5. Flour

In general, flour is a great alternative for masa harina, particularly if you or someone you’re preparing for is allergic to corn. Flour is a basic commodity in many dishes and is formed from ground grains, seeds, nuts, beans, or roots.

If you use flour as a replacement, keep in mind that it is extremely fine. It is lighter than maize alternatives and lacks the taste of masa harina.

Rice Flour

Rice flour is finely ground rice that is often used in the preparation of noodles, soups, and desserts. It is naturally gluten-free since it does not include wheat. Replace one tablespoon of masa harina with two tablespoons rice flour. Brown rice flour is less refined and a better alternative if you want a healthy option.

Learn how to substitute rice flour.

Wheat Flour

When substituting normal wheat flour for masa harina, use two teaspoons for every one called for in the recipe. Wheat flour is manufactured from finely crushed wheat and is an excellent thickening alternative.

Potato Flour

Potato flour, which is derived from crushed potatoes, is a suitable replacement. Potato flour is gluten-free and delicious in soups and stews, despite its greater carbohydrate and fat content.

It is significantly thicker, so proceed with caution while adding this component. In place of one tablespoon of masa harina, use one tablespoon of potato flour.

Can’t seem to locate potato flour? See the best 5 potato flour alternatives.

Frequently Asked Questions

Do substitutes for masa harina still provide the sour flavor?

Finally, no, alternatives seldom have the same sour taste, but they do have the same consistency. It is dependent on the sort of substitution used to produce comparable benefits. To acquire the taste you want, add spices and other components to your cuisine.

What spices can I use to get the same flavor of masa harina?

Hot madras masala, nalli nihari masala, and chat masala all lend delicious flavors to your masa harina-inspired meals.

What popular dishes use masa harina?

The most popular food made using masa harina is tortillas. Masa harina is also used in tamales, gorditas, pupusas, sopes, and empanadas.

1. Tamale: A classic Mesoamerican food prepared from masa dough and cooked in a banana leaf with meat, cheese, veggies, or fruits.2. Gordita: A traditional Mexican meal loaded with cheese, pork, and other ingredients and formed with masa. Gorditas are deep-fried and accompanied with a sauce.3. Pupusa: A pupusa is a thick, flat griddle or cake filled with cheese, veggies, or beans and served with salsa. This delectable delicacy is consumed by hand.4. Sopes: A flattened fried masa foundation is covered with a variety of toppings such as veggies, meat, and cheese. This is a popular meal in Mexico.5. Empanada: A baked or fried dough filled with a variety of items like as meat, cheese, tomato, and corn. It is popular in Latin America and Southern Europe.


What can you use in place of masa flour?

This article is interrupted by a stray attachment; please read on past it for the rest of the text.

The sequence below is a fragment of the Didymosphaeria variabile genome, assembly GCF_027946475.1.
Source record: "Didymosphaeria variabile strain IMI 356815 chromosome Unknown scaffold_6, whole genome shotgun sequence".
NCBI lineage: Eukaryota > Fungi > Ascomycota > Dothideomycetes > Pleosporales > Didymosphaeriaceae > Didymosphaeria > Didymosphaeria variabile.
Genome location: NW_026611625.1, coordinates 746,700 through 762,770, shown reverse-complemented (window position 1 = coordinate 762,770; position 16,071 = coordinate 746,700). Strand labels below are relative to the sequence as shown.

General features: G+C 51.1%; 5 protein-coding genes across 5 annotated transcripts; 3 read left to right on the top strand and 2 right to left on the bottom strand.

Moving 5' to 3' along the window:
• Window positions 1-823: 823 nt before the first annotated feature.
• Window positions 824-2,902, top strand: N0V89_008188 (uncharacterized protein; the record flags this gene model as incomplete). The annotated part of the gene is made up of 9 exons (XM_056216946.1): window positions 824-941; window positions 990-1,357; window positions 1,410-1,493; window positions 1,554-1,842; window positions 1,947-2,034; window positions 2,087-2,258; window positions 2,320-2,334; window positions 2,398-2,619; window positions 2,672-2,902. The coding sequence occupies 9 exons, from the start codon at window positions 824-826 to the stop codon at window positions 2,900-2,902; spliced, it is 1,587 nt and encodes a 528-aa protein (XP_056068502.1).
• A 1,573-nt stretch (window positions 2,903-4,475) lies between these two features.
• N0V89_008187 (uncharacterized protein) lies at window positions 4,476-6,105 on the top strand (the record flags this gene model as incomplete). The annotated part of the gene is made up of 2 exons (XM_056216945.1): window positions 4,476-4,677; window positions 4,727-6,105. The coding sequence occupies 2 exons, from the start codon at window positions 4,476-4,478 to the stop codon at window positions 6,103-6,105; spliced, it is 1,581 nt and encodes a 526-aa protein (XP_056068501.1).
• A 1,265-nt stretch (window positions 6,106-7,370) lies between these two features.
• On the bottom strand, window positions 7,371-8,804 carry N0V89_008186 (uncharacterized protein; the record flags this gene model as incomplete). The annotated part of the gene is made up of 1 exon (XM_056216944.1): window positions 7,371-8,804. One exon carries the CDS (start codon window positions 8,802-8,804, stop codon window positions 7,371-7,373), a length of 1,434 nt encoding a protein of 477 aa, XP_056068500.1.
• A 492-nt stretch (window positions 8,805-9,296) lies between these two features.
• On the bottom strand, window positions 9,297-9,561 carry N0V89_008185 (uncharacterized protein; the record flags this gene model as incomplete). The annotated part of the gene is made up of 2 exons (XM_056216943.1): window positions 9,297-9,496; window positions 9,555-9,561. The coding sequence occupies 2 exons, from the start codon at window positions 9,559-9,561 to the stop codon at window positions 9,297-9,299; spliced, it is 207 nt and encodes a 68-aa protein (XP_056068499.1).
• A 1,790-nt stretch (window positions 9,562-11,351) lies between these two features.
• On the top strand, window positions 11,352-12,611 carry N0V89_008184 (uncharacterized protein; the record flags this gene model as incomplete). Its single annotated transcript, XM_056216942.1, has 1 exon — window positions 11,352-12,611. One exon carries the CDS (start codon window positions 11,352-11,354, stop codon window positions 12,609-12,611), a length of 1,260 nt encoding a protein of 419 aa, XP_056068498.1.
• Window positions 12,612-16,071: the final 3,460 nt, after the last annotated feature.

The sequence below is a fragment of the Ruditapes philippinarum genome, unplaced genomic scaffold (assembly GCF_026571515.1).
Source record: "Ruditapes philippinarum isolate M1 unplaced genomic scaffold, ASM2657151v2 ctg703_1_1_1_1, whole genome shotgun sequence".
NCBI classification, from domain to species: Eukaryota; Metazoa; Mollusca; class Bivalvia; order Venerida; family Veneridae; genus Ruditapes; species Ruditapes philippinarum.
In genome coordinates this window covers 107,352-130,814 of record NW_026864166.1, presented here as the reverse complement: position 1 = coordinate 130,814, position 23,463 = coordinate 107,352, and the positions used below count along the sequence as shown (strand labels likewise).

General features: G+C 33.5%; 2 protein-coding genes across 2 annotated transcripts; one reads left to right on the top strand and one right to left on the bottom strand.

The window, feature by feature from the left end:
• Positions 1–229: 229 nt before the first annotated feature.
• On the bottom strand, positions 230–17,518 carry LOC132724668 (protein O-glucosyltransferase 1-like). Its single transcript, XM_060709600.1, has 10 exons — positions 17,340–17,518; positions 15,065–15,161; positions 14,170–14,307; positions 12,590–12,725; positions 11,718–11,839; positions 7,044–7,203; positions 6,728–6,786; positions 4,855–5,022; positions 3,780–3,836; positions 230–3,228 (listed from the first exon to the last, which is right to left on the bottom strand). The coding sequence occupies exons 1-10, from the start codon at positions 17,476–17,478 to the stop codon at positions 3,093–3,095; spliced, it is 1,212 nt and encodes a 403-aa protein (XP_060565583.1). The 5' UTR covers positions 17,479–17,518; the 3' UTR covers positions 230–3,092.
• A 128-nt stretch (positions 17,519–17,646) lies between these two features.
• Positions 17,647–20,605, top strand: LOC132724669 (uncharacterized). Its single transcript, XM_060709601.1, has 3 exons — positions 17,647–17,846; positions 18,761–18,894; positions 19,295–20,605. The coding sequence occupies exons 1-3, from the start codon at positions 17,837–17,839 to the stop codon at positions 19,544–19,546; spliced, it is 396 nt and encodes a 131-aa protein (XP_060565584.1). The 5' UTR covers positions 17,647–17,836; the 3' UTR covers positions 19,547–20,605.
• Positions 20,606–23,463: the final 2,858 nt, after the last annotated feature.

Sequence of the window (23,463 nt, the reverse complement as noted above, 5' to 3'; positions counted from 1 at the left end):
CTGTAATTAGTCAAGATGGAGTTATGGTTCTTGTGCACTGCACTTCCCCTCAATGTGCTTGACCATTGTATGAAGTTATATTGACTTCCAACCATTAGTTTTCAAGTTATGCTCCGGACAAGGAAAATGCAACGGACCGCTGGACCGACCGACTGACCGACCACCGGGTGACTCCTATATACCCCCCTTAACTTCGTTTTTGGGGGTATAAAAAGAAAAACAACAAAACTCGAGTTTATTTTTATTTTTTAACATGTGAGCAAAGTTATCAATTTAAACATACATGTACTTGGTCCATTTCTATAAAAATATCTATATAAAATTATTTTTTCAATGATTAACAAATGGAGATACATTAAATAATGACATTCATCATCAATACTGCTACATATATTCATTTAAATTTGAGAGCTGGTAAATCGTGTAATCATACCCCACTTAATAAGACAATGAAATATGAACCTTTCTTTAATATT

Masa harina’s closest alternative is corn flour. The flour is made from maize grain and is used as a thickening. The taste variation is due to soaking the masa harina in the solution to get the tart flavor. In chili, corn flour works well as a replacement for masa harina.

Can I use all-purpose flour instead of masa harina?

If the masa harina is used as a thickening (like in chili), normal flour or cornmeal will provide the same texture but not the same taste.

What is the same as masa harina?

Masa Harina Alternatives

You may substitute corn flour or cornmeal for masa harina, but you won’t get the characteristic taste that comes from soaking the maize in lime water.

Can I turn cornmeal into masa harina?

To be clear, it is not corn flour, and cornmeal or corn flour cannot be substituted for masa. Masa harina is nixtamalized, as we’ll see later.

Is masa just corn flour?

What is the difference between maize flour and masa harina?

Although corn flour and masa harina are both corn flours, masa harina is processed from corn kernels that have been steeped in a slaked lime (calcium hydroxide) solution to remove the shell.

Is masa and all-purpose flour the same?

Masa harina is prepared from hominy as well, but it is ground considerably finer (typically to the consistency of all-purpose flour—masa is sometimes known as maize flour). While most masa is white, you may also get yellow masa and even blue masa harina (labeled azul).

Why do Mexicans use masa harina maize flour?

Masa harina is healthful, naturally gluten-free, and inexpensive enough to experiment with at home to perfect your tortillas and tamales. Much masa harina is produced in the United States using GMO maize, but some is produced in Mexico using older kinds of corn.

What’s the difference between masa flour and regular flour?

Masa harina may be used as a basis for a variety of foods, from tamales to tortillas, since it is basically a cooked, nixtamalized, dehydrated, powdered corn dough rather than a plain flour derived from dried corn kernels (i.e. corn flour).

Which masa harina is best for tamales?

SELECTION: Most people think that Maseca has the greatest flavor and texture. Maseca makes a coarser masa harina for tamales as well.

What does masa harina taste like?

It has a nutty, somewhat minerally flavor that tastes, predictably, like maize.